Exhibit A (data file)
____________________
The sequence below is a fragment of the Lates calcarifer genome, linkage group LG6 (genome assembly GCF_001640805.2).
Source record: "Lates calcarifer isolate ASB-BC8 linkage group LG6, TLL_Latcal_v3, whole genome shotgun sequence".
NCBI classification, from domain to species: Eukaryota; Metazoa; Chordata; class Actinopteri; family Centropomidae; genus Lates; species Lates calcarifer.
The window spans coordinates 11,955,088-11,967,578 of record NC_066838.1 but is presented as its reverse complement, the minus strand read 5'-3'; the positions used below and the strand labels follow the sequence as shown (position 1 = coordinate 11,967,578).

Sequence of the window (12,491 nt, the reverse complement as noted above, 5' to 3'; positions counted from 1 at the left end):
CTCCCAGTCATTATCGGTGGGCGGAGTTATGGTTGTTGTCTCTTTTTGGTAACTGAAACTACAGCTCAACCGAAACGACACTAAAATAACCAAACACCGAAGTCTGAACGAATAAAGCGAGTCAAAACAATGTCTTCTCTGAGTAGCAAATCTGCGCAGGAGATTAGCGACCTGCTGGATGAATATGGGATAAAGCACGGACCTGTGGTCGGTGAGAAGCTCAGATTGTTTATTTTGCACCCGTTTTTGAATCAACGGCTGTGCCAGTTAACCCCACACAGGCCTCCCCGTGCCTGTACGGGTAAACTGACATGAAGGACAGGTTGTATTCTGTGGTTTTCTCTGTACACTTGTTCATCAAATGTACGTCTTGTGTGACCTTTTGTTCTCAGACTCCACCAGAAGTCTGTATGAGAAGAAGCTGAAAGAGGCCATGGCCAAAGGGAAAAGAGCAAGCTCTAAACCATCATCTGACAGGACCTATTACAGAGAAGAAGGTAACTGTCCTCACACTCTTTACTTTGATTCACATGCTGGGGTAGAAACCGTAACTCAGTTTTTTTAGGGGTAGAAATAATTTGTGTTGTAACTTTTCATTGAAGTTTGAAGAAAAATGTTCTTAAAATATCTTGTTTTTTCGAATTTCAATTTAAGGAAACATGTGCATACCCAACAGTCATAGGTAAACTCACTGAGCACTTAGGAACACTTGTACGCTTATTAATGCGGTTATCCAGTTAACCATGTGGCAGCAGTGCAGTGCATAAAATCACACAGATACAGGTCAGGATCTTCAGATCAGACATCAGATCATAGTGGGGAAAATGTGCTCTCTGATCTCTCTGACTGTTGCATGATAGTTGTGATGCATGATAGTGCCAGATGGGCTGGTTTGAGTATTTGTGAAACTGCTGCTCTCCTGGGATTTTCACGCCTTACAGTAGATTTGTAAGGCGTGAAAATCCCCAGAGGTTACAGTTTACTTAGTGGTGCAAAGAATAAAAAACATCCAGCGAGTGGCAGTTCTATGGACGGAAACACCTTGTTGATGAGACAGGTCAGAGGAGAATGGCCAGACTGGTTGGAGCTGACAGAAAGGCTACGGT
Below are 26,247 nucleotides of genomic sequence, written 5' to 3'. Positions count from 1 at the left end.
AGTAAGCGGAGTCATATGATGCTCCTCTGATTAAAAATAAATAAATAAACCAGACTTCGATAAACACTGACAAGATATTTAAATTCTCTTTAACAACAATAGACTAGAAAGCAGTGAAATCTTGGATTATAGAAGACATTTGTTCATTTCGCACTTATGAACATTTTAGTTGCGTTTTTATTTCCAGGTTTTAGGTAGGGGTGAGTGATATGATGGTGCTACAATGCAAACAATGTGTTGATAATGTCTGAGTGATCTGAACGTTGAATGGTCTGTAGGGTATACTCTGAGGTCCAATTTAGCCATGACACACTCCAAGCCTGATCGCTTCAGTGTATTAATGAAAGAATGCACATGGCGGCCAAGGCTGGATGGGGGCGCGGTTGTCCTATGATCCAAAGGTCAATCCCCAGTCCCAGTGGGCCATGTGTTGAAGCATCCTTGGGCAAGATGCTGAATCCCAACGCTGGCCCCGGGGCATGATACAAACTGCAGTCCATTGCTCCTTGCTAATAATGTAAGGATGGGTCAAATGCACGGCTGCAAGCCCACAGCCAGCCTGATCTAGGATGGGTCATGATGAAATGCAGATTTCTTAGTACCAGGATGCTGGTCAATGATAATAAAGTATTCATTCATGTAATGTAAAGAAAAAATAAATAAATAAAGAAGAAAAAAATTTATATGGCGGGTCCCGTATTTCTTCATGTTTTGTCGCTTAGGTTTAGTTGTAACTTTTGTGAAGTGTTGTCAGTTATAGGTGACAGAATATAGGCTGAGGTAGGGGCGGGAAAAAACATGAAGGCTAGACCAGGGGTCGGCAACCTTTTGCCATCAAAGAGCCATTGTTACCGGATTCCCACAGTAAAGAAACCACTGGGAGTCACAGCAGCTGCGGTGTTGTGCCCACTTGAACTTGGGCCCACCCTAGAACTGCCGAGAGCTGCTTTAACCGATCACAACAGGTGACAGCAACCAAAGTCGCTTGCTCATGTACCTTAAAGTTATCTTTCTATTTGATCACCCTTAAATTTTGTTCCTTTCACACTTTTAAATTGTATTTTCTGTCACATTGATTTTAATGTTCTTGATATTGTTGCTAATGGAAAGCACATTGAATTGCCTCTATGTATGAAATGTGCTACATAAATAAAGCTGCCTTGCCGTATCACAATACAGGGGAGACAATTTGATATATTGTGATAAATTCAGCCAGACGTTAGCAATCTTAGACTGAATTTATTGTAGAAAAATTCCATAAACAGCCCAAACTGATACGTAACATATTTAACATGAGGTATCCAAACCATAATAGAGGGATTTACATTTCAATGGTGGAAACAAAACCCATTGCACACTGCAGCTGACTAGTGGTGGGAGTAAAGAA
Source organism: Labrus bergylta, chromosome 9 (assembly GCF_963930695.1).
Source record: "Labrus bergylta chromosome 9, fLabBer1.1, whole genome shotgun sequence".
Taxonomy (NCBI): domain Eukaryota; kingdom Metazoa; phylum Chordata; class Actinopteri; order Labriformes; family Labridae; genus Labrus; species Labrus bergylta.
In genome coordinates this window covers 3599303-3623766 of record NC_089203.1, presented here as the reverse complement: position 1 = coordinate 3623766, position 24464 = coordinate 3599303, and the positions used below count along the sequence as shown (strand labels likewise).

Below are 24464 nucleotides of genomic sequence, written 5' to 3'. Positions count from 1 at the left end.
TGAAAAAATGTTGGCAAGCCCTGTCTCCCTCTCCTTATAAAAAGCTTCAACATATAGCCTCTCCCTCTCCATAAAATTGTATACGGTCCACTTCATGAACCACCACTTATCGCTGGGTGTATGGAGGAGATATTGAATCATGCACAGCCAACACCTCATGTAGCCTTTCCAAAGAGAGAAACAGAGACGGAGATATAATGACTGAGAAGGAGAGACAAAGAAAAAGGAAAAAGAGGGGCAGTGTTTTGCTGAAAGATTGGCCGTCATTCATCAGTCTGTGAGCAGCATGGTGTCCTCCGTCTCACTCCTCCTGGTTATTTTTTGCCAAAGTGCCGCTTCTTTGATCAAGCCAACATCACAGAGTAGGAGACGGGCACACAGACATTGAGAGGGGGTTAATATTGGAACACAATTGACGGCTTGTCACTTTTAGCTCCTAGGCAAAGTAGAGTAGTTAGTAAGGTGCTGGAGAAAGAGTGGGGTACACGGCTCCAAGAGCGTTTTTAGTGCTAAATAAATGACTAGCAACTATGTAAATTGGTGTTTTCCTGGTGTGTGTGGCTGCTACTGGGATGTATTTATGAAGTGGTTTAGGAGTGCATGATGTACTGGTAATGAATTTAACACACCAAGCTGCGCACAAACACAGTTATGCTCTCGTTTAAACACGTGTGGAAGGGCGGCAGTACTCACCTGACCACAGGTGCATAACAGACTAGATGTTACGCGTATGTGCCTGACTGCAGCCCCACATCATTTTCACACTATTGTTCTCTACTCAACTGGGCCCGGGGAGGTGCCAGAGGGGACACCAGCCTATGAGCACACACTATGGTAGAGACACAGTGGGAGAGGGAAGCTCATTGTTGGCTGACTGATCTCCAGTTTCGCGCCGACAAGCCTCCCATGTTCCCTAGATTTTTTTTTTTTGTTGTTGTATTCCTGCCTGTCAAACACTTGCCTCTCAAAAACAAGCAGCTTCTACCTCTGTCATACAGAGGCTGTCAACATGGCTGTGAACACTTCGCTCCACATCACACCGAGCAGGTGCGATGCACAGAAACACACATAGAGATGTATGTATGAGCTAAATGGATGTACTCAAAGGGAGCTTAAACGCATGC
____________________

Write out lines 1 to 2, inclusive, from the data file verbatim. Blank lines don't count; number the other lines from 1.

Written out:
The sequence below is a fragment of the Lates calcarifer genome, linkage group LG6 (genome assembly GCF_001640805.2).
Source record: "Lates calcarifer isolate ASB-BC8 linkage group LG6, TLL_Latcal_v3, whole genome shotgun sequence".